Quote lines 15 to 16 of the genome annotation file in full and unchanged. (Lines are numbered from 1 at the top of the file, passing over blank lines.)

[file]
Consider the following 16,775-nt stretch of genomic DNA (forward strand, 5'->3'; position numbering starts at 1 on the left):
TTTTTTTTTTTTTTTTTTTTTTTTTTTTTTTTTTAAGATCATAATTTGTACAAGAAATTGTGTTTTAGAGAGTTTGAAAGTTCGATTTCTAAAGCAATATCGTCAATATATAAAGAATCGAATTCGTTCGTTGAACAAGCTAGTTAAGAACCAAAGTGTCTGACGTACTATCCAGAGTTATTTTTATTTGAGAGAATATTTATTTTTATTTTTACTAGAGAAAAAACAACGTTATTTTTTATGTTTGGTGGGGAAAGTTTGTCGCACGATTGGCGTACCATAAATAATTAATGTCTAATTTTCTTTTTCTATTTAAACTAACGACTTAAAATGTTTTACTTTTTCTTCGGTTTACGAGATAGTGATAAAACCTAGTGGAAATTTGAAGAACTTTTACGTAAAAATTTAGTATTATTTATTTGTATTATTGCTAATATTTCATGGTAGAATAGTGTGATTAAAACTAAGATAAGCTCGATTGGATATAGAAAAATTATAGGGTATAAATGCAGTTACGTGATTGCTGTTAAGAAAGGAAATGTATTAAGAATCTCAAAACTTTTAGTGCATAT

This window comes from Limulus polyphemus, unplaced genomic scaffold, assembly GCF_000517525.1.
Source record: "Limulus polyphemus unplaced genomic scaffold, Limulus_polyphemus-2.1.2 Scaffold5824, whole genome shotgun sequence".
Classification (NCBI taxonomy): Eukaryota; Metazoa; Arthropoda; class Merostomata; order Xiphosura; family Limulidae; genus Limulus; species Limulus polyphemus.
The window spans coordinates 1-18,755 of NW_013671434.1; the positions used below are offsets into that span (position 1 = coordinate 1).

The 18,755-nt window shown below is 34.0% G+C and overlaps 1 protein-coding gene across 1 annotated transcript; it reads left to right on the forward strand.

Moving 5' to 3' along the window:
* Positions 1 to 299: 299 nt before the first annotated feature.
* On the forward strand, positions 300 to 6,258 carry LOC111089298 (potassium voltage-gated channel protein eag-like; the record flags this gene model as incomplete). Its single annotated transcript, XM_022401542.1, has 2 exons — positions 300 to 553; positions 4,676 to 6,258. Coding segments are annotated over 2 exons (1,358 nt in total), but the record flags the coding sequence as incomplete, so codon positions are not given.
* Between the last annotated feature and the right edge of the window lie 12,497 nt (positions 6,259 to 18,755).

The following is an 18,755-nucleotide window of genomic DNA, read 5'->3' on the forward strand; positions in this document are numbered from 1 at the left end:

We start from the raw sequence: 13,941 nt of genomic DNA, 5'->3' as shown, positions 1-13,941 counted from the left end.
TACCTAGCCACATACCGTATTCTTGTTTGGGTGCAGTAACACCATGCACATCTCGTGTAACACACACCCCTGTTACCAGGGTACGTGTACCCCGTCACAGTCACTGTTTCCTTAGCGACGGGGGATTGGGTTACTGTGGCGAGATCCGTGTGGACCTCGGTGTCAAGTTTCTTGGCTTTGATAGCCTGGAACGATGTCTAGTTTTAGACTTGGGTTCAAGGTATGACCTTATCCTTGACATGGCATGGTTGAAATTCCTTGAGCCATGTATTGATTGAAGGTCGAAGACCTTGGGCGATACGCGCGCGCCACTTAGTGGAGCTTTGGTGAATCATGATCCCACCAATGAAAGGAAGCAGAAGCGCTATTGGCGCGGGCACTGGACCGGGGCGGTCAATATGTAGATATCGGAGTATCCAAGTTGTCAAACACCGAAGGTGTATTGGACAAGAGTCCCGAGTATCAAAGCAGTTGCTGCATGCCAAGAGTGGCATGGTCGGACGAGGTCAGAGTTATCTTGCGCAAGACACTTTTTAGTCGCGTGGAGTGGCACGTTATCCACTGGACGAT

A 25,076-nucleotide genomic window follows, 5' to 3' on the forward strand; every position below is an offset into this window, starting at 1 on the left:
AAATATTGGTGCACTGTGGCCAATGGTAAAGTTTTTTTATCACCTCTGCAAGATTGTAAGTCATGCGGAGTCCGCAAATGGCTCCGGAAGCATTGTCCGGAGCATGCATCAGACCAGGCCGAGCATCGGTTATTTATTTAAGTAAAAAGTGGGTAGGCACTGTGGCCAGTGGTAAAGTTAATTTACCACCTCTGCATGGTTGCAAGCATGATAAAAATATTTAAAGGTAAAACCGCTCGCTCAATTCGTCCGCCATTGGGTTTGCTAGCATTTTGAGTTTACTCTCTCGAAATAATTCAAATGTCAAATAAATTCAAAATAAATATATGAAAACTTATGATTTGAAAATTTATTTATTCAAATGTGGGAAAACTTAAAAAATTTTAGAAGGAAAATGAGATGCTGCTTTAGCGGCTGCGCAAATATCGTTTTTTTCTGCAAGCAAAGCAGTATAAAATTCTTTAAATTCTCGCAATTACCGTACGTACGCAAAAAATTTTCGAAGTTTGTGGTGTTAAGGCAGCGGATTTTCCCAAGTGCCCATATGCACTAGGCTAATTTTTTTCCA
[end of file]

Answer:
A 25,076-nucleotide genomic window follows, 5' to 3' on the forward strand; every position below is an offset into this window, starting at 1 on the left:
AAATATTGGTGCACTGTGGCCAATGGTAAAGTTTTTTTATCACCTCTGCAAGATTGTAAGTCATGCGGAGTCCGCAAATGGCTCCGGAAGCATTGTCCGGAGCATGCATCAGACCAGGCCGAGCATCGGTTATTTATTTAAGTAAAAAGTGGGTAGGCACTGTGGCCAGTGGTAAAGTTAATTTACCACCTCTGCATGGTTGCAAGCATGATAAAAATATTTAAAGGTAAAACCGCTCGCTCAATTCGTCCGCCATTGGGTTTGCTAGCATTTTGAGTTTACTCTCTCGAAATAATTCAAATGTCAAATAAATTCAAAATAAATATATGAAAACTTATGATTTGAAAATTTATTTATTCAAATGTGGGAAAACTTAAAAAATTTTAGAAGGAAAATGAGATGCTGCTTTAGCGGCTGCGCAAATATCGTTTTTTTCTGCAAGCAAAGCAGTATAAAATTCTTTAAATTCTCGCAATTACCGTACGTACGCAAAAAATTTTCGAAGTTTGTGGTGTTAAGGCAGCGGATTTTCCCAAGTGCCCATATGCACTAGGCTAATTTTTTTCCA